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  • Randler for kind and helpful comments on the manuscript. Global amphibian declines: a problem in applied ecology. Annu Rev Ecol Syst Students' attitudes toward and knowledge about snakes in the semiarid region of Northeastern Brazil. J Ethnobiol Ethnomed Climate warming and the decline of amphibians and reptiles in Europe. J Biogeogr The amphibian decline crisis: A watershed for conservation biology?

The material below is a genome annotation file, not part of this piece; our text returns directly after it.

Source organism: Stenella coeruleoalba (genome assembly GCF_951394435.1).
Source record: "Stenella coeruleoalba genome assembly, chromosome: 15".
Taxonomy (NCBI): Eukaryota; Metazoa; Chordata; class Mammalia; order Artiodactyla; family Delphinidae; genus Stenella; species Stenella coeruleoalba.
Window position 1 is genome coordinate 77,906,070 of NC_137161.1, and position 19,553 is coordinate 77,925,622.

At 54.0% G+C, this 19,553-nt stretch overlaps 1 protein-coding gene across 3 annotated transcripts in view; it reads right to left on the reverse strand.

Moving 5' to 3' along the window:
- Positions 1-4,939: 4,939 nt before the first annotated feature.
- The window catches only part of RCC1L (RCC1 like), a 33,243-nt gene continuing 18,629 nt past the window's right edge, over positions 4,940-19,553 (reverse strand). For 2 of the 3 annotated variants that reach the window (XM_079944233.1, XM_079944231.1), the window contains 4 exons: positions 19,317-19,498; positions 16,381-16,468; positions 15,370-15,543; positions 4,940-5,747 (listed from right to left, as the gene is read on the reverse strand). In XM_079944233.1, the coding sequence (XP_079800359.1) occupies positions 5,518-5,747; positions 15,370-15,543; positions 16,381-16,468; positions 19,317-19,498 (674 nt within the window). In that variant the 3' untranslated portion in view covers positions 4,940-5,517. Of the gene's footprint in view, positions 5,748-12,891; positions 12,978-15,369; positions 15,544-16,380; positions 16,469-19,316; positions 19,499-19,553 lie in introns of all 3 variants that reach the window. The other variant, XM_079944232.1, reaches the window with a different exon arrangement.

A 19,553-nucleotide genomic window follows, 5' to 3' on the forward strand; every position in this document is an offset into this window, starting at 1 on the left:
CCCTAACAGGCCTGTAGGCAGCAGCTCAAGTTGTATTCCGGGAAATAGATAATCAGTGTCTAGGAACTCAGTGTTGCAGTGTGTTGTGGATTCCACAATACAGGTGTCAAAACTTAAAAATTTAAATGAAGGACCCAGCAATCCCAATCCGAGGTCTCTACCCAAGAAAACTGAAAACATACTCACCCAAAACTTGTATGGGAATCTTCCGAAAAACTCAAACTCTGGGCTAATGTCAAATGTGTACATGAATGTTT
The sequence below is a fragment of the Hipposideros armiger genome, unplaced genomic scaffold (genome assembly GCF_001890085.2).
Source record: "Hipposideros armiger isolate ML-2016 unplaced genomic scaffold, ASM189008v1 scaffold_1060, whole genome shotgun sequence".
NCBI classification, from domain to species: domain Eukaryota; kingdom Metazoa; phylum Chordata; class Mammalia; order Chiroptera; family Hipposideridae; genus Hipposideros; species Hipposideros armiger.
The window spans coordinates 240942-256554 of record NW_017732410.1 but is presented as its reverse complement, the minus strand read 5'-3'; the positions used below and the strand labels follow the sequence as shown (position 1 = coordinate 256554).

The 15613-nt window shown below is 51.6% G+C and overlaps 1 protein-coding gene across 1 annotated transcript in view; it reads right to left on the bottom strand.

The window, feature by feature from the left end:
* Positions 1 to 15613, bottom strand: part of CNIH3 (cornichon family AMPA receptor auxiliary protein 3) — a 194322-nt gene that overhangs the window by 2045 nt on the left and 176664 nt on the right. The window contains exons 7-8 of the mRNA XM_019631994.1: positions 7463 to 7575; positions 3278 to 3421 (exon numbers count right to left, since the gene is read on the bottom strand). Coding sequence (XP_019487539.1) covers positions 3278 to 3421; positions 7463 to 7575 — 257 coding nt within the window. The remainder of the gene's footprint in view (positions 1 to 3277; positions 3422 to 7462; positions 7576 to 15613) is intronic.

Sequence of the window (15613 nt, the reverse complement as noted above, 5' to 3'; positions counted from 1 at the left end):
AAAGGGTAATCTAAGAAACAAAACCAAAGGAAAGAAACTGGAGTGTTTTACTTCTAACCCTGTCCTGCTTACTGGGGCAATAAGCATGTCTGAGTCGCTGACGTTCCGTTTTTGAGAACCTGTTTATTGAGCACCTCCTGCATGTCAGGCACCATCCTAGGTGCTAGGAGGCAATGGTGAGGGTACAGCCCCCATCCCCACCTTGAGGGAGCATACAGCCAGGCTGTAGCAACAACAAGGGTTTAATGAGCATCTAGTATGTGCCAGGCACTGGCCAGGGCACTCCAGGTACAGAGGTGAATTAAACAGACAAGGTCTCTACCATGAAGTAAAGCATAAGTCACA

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    Biol Conserv Complexity in conservation: lessons from the global decline of amphibian populations. Ecol Lett 5: Habitat Loss and Extinction in the Hotspots of Biodiversity. Conserv Biol From Science Education to Science Teatching: an epistemological rethinking. J Ethnobiol Ethnomed 8: 8. Technical Announcements.

    Amphibian Declines

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    Amphibian Conservation